What ‘English’ do you speak?


The generation of young West Indians that Olive Senior describes in her poem, Colonial Girls School, had hammered into their minds the importance of Latin declensions. Needless to say, the teaching of the English language – “the language of Shakespeare” – was no different: a process of rote learning, by which foreign words were fed to reluctant tongues for automatic regurgitation and recital. Today however, there can be little doubt that we have made the language our own thereby establishing and defining our own identity as West Indians. Indeed, English has been firmly established as one of the major official languages of the Caribbean and its legacy lives on, albeit a legacy of sorts that we have arguably added to and while we may consider the conflicts surrounding the primacy of the “language of the coloniser” still of some relevance today, we may also want to focus our attention on something else i.e. could the integrity of a language that we have adopted and made our own be threatened?

The source of said threat seems obvious: the heavy influence of our North American neighbours reflects itself more and more in the way we manipulate the English language. Aside from the everyday spelling ‘errors’ (many of us, as a reflex, omit the ‘u’ from words like ‘honour’ or substitute ‘s’ in words such as ‘subsidise, for the letter ‘z’), when corrected on certain points of pronunciation and grammar, the correction seems to us a complete revelation (lieutenant is pronounced leftenant). This begs the question, are we more familiar with American English than we are with British English, one of the languages upon which our Caribbean English is modelled? Of course these few examples are not indicative of any radical shift whatsoever in the mindset of an entire generation but it does offer a glimpse into the future of our linguistic habits.

But maybe we should focus a bit more on the bigger picture. As an English-speaking student attending a French West Indian university with a thriving foreign exchange program, I notice that most of my fellow students who are interested in learning English would quicker spend a semester or more at an American university than at one of the proposed University of the West Indies (UWI) campuses. When asked why they would chose an American institution over a West Indian one, most automatically attribute their preference to the fact that they would learn better English in America (a smaller number of students choose the United Kingdom). Whether by mistake or by design (or both), we tend to shun West Indian culture while we gravitate more towards or willingly embrace American culture. While this may not be all bad, it should seem only natural that we invest in understanding (and hopefully appreciating) our own before we go ahead with the wholesale acceptance of what is another’s.

In fact, in the same way that Americans, after definitively gaining their independence from Great Britain, went on to create their own identity, separate from their former colonisers, by – among other things – remodelling different aspects of the English language (to create the American English that they are so proud of today), we as West Indians should do the same. Perhaps the point should be driven home more forcefully in English class that we are not Americans or, better yet, English class should be renamed Caribbean English class, to take into equal account our English and African (among others) heritage, not a nearly non-existent American heritage. Admittedly, a lot has been put in place by our educational institutions and examining bodies to ensure that we learn and legitimately accept not only the various creoles and different dialects that form Caribbean English but also that we speak and write not like an American but like a West Indian. However, each one of us has a personal responsibility to exercise discernment in our everyday lives, especially with the knowledge that most of the social and visual media we consume today is of US origin. I, for example, upon buying or receiving any new device, immediately adjust the settings to have the language reflect the region that I am from even if I have to choose British English as the language setting. I wish to neither promote Caribbean English as the one alternative to our standard writing English (besides, there is no reason why the two can’t live harmoniously and enjoy equal official recognition) nor am I a proponent of anti-American sentiment. In fact, throughout my academic life, I have enjoyed and appreciated the literature from the North American continent (Canada and the USA included) as much as I have the works of Walcott or the aforementioned Olive Senior, to name just a few examples. This merely serves as my attempt to remind us of who we are.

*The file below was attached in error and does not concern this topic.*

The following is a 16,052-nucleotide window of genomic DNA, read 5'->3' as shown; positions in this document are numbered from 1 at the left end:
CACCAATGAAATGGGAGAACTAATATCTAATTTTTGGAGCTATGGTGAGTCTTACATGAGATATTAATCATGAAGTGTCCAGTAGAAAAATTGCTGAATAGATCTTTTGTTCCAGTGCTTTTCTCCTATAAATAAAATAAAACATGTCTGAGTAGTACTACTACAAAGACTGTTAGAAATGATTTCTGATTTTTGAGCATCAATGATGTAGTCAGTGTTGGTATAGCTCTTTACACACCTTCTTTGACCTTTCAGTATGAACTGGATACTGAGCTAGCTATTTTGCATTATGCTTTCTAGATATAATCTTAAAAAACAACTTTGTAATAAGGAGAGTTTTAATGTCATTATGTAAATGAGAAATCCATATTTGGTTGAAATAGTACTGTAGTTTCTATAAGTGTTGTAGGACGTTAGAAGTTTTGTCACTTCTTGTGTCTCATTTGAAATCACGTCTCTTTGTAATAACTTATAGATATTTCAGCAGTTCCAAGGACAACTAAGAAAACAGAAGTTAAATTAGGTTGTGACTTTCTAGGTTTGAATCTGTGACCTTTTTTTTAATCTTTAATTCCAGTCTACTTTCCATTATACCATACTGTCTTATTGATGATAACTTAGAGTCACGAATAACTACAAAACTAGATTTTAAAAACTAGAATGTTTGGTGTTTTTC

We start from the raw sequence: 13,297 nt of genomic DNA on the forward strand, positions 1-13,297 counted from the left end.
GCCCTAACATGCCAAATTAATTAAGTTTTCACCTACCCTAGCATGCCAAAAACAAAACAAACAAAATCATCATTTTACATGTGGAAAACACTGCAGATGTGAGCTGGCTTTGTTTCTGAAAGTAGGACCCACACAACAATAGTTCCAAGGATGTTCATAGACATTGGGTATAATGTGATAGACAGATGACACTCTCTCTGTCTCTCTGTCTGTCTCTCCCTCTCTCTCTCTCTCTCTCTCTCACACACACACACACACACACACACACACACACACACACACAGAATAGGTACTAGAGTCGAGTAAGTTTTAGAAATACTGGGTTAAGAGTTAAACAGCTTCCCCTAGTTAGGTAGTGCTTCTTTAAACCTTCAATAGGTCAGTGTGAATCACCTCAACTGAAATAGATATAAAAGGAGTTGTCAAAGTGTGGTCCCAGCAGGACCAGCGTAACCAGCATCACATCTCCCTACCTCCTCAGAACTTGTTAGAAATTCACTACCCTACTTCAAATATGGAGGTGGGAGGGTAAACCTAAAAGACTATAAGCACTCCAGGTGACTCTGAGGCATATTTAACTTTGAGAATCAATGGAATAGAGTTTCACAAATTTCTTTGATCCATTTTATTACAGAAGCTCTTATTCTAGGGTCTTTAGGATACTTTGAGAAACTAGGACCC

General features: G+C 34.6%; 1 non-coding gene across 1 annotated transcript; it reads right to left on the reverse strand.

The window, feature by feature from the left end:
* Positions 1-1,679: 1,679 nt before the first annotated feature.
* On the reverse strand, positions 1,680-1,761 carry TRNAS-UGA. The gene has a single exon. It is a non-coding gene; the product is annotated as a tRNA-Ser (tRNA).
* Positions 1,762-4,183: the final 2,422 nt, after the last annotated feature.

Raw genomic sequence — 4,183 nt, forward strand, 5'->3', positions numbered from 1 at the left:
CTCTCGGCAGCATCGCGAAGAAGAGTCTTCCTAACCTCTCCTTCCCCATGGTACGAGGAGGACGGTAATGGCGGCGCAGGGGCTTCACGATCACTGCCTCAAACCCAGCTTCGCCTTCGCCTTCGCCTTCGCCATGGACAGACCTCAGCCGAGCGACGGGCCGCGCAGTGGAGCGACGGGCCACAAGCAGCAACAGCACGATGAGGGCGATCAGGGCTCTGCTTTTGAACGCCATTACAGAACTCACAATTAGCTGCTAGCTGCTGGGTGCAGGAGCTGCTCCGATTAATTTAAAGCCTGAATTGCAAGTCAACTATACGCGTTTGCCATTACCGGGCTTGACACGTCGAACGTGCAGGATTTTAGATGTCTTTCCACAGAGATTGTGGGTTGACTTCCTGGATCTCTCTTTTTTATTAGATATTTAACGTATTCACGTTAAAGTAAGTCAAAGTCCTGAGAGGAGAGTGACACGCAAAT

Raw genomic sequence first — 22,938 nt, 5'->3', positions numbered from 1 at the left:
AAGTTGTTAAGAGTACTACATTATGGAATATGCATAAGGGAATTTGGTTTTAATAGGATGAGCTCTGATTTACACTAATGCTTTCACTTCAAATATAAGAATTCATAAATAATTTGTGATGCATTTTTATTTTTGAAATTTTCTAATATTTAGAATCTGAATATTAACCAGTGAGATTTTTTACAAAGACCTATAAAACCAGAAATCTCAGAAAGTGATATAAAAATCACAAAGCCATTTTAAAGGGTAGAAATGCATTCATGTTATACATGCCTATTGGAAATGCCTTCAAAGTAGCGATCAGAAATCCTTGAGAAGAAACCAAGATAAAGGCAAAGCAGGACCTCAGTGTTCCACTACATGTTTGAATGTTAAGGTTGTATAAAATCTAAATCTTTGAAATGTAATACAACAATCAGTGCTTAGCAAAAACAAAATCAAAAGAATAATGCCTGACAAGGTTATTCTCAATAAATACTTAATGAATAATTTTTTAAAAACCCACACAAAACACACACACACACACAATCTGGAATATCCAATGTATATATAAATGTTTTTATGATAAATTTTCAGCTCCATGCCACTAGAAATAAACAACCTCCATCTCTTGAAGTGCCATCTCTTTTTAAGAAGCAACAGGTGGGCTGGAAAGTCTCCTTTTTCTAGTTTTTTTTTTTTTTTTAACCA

Of course, speaking purely from a purist’s (like myself) perspective, this aspect of our cultural erosion seems lamentable, but for the ordinary person, it is a trivial matter. Some would suggest that we content ourselves with the fact that “it’s not even that serious” or that “change is good.” All the same, it is something that deserves at least some of our attention. Whether it be a by-product of Americanisation or, more generally speaking, of globalisation, should we simply accept it as a ‘necessary evil,’ a manifestation of the fascinating dynamism of language and culture in general, or should we genuinely be concerned that in the not-too-distant future the end result might be that our English is no longer quintessentially West Indian or that we are no longer quintessentially West Indian? Seems rather extreme, but I would like to think that our self-affirming mantra should be “I am West Indian, not American,  I am West Indian, not American” repeated daily like a prayer to remind us of our primary cultural identity.



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